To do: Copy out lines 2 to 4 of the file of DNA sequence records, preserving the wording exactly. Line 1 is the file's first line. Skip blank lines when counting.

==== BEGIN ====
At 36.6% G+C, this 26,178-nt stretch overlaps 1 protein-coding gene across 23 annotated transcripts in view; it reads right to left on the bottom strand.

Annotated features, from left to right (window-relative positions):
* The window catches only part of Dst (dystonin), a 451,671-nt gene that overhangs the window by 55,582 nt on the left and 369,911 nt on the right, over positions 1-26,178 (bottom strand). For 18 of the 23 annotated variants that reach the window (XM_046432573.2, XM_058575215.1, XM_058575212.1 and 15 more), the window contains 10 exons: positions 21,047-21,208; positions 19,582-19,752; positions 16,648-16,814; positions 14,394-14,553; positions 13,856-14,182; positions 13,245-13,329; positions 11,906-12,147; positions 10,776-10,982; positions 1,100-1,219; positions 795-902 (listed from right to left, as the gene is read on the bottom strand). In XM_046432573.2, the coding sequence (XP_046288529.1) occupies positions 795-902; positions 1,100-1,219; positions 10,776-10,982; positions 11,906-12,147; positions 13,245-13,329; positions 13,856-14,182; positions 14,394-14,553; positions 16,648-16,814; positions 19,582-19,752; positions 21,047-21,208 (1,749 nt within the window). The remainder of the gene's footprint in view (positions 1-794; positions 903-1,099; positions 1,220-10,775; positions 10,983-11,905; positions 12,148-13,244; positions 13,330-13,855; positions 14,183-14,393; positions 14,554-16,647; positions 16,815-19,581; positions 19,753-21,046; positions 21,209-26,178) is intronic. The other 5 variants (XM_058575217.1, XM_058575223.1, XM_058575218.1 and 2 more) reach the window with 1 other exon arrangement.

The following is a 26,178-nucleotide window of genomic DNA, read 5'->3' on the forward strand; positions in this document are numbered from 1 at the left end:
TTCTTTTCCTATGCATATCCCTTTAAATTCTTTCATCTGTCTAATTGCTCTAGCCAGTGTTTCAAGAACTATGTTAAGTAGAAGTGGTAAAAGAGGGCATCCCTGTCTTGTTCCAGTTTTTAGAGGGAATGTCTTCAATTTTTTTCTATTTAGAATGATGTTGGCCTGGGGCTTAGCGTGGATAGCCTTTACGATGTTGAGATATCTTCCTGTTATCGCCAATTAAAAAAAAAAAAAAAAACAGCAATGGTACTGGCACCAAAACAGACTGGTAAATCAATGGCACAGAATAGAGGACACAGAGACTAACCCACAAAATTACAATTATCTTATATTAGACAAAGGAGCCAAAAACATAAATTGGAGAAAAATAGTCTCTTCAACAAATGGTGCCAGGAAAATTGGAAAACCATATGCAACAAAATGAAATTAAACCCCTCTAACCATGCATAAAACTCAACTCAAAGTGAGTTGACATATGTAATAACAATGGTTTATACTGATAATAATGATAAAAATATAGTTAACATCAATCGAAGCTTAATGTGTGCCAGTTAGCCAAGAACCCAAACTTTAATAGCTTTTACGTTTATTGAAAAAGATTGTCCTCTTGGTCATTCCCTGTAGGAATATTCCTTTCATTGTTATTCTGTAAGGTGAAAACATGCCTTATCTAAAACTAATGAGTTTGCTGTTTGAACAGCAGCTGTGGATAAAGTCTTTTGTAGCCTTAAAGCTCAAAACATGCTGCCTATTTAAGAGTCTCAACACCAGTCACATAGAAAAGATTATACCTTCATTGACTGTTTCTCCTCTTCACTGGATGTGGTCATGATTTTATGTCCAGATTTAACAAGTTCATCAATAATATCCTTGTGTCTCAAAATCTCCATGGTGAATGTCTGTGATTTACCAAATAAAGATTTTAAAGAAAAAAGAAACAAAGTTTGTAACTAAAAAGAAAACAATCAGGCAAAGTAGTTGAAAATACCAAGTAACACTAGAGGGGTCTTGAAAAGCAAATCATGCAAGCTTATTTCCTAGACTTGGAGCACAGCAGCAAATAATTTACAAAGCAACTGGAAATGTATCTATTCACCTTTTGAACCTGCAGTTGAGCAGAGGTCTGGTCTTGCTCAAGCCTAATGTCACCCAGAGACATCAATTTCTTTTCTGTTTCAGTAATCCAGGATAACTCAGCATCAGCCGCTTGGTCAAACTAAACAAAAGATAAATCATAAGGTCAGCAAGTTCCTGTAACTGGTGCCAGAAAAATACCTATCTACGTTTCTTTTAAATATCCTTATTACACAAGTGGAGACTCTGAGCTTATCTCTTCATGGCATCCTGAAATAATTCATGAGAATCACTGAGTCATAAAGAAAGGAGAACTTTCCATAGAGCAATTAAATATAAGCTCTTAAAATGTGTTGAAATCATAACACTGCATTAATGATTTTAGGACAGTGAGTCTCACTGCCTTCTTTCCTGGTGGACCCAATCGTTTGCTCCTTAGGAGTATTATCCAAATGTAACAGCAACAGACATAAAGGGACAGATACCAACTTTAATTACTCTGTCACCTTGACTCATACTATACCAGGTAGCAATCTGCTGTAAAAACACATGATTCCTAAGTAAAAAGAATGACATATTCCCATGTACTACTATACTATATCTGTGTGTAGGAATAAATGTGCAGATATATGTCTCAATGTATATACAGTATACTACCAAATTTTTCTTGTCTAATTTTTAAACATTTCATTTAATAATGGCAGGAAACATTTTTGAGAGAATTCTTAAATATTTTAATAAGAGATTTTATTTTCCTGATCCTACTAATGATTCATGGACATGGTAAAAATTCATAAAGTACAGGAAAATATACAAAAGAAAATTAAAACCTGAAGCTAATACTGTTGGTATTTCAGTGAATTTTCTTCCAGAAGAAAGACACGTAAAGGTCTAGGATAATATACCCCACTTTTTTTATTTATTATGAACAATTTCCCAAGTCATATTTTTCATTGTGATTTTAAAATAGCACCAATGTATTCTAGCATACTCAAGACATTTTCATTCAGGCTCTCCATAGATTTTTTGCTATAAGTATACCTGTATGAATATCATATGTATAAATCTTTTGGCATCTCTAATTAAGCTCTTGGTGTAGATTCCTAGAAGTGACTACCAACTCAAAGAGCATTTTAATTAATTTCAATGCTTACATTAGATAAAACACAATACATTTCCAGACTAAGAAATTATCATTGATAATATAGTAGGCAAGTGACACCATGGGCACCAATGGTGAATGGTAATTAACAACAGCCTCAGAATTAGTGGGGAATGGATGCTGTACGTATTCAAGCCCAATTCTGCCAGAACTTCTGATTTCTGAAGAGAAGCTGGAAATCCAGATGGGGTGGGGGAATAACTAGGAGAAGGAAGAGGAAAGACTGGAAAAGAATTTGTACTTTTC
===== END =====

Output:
Annotated features, from left to right (window-relative positions):
* The window catches only part of Dst (dystonin), a 451,671-nt gene that overhangs the window by 55,582 nt on the left and 369,911 nt on the right, over positions 1-26,178 (bottom strand). For 18 of the 23 annotated variants that reach the window (XM_046432573.2, XM_058575215.1, XM_058575212.1 and 15 more), the window contains 10 exons: positions 21,047-21,208; positions 19,582-19,752; positions 16,648-16,814; positions 14,394-14,553; positions 13,856-14,182; positions 13,245-13,329; positions 11,906-12,147; positions 10,776-10,982; positions 1,100-1,219; positions 795-902 (listed from right to left, as the gene is read on the bottom strand). In XM_046432573.2, the coding sequence (XP_046288529.1) occupies positions 795-902; positions 1,100-1,219; positions 10,776-10,982; positions 11,906-12,147; positions 13,245-13,329; positions 13,856-14,182; positions 14,394-14,553; positions 16,648-16,814; positions 19,582-19,752; positions 21,047-21,208 (1,749 nt within the window). The remainder of the gene's footprint in view (positions 1-794; positions 903-1,099; positions 1,220-10,775; positions 10,983-11,905; positions 12,148-13,244; positions 13,330-13,855; positions 14,183-14,393; positions 14,554-16,647; positions 16,815-19,581; positions 19,753-21,046; positions 21,209-26,178) is intronic. The other 5 variants (XM_058575217.1, XM_058575223.1, XM_058575218.1 and 2 more) reach the window with 1 other exon arrangement.

The following is a 26,178-nucleotide window of genomic DNA, read 5'->3' on the forward strand; positions in this document are numbered from 1 at the left end: